Listen To A Real, Fatal Exorcism
Growing up in Germany Anneliese Michel had always been a devout Catholic. There are stories of her trying to atone for the sins of drug addicts and bad priests by sleeping on cold stone floors; her suffering could make up for their sins. In her dorm room she hung pictures of the saints and she had a holy water fount. For emergencies, I guess. But her piety didn’t protect her from the ultimate evil; in 1976 Anneliese died after ten months of exorcisms.
The first sign of trouble for Anneliese came in the form of seizures. In 1968 she was 17 and began experiencing convulsions; she was diagnosed with epilepsy. But conditions soon worsened: Anneliese would hear voices in her head while she prayed, including some telling her she would ‘stew in hell.’ She became depressed, and was clinically diagnosed as so in 1973. But things didn’t improve, and by 1975, unable to deal with Anneliese’s problems, her parents turned to an exorcist for help.
Anneliese was first ‘diagnosed’ as possessed by a fellow believer on a pilgrimage; the woman claimed that Anneliese refused to walk past an image of Jesus and wouldn’t drink from a holy spring. But worst of all, the woman said that Anneliese smelled ‘hellishly bad,’ which is apparently enough to get the Vatican involved (I’m doomed).
Father Arnold Renz and Pastor Ernst Alt were sent in by the local Bishop to do the exorcism. In most films exorcisms are one and done affairs, but in real life they can take weeks or months. The two priests performed the exorcism rite on Anneliese 67 times over the course of 10 months.
As the exorcisms went on Anneliese got worse. She began to see demons in the faces of those around her. She was able to identify the devils inside her, and she had a fairly weighty rogues gallery that included Satan himself, Hitler, Nero, Judas and Cain. And she began to behave in unsettling ways - drinking her own urine off the floor, eating coals and spiders, and screamed for hours. She hid under a table and barked like a dog for two days.
The exorcisms took their toll on her physically as well. Anneliese was forced to kneel so many times that the ligaments in her knees ruptured. And eventually she stopped eating and drinking; she hoped that starving herself would cleanse her of the devil. No doctor was present during the exorcisms and no attempts were made to force feed her.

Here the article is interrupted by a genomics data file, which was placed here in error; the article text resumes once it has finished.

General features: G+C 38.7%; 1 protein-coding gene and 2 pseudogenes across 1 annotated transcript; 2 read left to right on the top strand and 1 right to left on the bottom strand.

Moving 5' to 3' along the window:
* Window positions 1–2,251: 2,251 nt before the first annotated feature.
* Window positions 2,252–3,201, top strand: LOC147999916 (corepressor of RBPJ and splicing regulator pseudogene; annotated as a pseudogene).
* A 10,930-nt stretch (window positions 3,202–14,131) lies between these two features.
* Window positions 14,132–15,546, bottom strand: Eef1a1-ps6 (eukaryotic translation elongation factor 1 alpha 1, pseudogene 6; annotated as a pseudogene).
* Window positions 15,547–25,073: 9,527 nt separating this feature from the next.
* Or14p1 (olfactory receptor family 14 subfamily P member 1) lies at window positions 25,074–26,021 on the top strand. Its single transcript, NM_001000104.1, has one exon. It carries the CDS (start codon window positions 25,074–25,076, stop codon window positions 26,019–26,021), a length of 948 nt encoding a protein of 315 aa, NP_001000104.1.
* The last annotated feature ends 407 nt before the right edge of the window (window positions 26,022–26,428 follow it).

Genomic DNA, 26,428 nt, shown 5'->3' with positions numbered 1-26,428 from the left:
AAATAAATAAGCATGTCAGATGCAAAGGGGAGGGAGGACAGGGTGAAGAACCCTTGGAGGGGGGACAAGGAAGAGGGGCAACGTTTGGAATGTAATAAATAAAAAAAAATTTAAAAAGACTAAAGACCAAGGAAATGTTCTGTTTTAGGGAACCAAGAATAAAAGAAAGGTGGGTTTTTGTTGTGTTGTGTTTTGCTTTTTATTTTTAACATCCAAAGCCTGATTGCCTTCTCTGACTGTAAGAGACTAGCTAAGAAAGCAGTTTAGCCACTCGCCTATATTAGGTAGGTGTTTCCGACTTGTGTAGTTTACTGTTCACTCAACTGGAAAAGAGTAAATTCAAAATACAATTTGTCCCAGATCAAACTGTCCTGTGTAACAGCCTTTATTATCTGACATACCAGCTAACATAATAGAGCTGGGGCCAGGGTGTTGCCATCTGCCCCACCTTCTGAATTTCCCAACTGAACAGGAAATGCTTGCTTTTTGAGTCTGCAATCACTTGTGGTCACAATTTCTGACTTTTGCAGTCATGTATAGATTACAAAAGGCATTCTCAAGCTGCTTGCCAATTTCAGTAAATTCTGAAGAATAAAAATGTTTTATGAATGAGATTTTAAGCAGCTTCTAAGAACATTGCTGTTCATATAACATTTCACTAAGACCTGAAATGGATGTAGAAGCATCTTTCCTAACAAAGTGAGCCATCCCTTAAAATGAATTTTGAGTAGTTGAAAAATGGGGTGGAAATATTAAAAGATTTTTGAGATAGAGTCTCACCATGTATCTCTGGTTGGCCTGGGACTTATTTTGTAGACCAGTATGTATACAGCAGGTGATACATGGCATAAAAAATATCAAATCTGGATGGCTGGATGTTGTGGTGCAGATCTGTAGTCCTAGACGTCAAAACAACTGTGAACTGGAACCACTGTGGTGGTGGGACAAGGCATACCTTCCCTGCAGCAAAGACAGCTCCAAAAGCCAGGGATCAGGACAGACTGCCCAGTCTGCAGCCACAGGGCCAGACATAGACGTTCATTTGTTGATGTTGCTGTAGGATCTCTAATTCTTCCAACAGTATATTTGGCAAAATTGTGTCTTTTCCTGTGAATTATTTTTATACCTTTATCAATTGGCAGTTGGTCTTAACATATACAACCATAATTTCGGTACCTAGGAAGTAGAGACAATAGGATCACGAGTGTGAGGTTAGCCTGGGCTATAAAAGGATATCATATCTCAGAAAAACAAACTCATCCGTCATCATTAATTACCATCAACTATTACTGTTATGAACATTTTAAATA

That was what killed Anneliese. She died on July 1, 1976, weighing 68 pounds. Dehydration and malnourishment were the official causes of death. Her last words were ‘Mother, I’m afraid.’ She was buried in a corner of a cemetery reserved for bastards and suicides.
The two priests and Anneliese’s parents were charged with negligent homicide, and all four were found guilty. They were sentenced to six months in prison but the sentence was suspended. The priests were fined.
But Anneliese’s story doesn’t end with death. Two years later her parents had her exhumed because a nun had told them she had a vision that the girl’s body hadn’t decomposed - a miracle, and one that could potentially prove she had been truly possessed. That wasn’t the case, though - Anneliese had rotted away just as we all do.
During the trial tapes recorded during Anneliese’s exorcisms were played. The audio below is from one of those tapes. It’s in German - a language which always makes the speaker sound like they’re possessed - and I don’t have a translation, but I think the sounds speak for themselves. It’s interesting to note that while Anneliese’s problems began before the release of The Exorcist, these tapes were made after the film hit German cinemas. It’s unknown if she saw the film, but the movie had become a global cultural phenomenon, so it seems reasonable to assume that she had been exposed to at least some of William Friedkin’s concept of demonic possession.
For a more detailed account of the case, check out The Exorcism of Anneliese Michel, by Felicitas Goodman. It’s linked below!